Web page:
In 2014 Bitcoin saw its largest exchange Mt. Gox get hacked and cause Bitcoin holders that had their coins stolen and ultimately Mt. Gox declared bankruptcy ultimately leading to $460 million worth of Bitcoins disappearing from its client’s accounts. The headlines at the time were things like Mt Gox Meltdown Spells Doom for Bitcoin (Bloomberg 2/24/2014) and Mt Gox Hack could be the end of Bitcoin (Vice Feb. 2014). Obviously, security is vital for any asset. If it can be stolen from you in just a few keystrokes then it is not something that the everyday people can gain confidence in. But people should remember that your money and identity can be stolen at any time. We have seen a major rise in cyber crimes and it is understandable that Bitcoin and cryptocurrencies would be a target for the criminals. Regardless it is important to take the necessary steps to protect your identity and assets. Interestingly just recently the authorities have arrested the man they believe is responsible for the Mt Gox hack, so it may be possible for those who had their Bitcoin stolen to get it back but that will take a significant amount of time to investigate.
In 2015 people thought that the increased competition from other cryptocurrencies like Litecoin, Ripple, Ethereum, and others was going to be the thing that did Bitcoin in. So far they have been wrong. If anything it has made the idea of cryptocurrencies and blockchain technology more widely accepted and mainstream. The total cryptocurrency market cap on Jan. 1 2014 was almost $10B and on September 14, 2017 it is almost $115B.
Will Bitcoin die or does it deserve to die?
I think Bitcoin will always play a role in the world of blockchain and cryptocurrency. The question is whether the community will be able to adapt to the new realities it faces. The 51% advantage is starting to become a real concern as miners are collectively steering the project now thanks to the amount of money they’ve put into equipment. (The 51% advantage is a situation where a wealthy individual or nation state could use tremendous mining capabilities to control 51% of the coins available thus controlling what transactions get completed). While they have made Bitcoin more viable – that schism in power isn’t a good thing. It would be wise for the Bitcoin community to even consider switching to a proof of stake Blockchain model in the future. However, the more likely scenario is projects like tezos will address these challenges head on being newcomers to the space. Only time will tell what is the ultimate outcome for Bitcoin and unlike Jamie Dimon, I believe it has a place and will be around in the future of cryptocurrency and blockchain.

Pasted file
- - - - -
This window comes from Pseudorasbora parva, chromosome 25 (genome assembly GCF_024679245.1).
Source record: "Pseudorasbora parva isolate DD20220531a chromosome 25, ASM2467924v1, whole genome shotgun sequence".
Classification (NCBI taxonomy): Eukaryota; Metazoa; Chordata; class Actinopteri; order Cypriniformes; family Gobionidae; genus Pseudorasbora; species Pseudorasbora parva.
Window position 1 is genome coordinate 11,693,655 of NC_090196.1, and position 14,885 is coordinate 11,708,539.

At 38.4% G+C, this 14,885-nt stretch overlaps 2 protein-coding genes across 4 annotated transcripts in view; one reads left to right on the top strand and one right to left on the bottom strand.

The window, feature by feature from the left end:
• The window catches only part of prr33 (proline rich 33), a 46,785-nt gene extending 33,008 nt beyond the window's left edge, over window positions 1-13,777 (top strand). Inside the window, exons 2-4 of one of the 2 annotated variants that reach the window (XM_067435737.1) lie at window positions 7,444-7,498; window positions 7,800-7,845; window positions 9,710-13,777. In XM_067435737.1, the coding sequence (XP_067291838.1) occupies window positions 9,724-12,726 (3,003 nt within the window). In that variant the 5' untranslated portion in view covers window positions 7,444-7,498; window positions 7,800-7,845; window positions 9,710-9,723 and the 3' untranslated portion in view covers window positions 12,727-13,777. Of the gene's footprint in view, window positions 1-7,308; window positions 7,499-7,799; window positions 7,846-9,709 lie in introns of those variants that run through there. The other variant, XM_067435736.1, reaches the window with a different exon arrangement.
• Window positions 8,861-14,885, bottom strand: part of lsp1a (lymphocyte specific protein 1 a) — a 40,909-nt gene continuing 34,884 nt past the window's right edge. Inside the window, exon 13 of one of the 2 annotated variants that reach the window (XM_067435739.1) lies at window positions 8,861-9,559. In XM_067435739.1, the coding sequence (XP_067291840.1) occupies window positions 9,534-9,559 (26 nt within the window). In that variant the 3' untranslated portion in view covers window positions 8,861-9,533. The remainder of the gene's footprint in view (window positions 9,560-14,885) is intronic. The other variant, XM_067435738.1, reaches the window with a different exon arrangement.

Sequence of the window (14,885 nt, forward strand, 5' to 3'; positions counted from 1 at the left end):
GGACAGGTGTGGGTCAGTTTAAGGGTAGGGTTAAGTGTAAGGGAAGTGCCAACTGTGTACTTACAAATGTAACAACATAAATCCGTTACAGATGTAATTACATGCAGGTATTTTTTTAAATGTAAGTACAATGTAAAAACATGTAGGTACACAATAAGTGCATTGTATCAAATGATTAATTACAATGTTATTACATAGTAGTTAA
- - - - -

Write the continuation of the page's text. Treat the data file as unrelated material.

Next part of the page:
The opinions expressed in this commentary are those of the author and may not necessarily reflect those held by Kestra Investment Services, LLC or Kestra Advisory Services, LLC.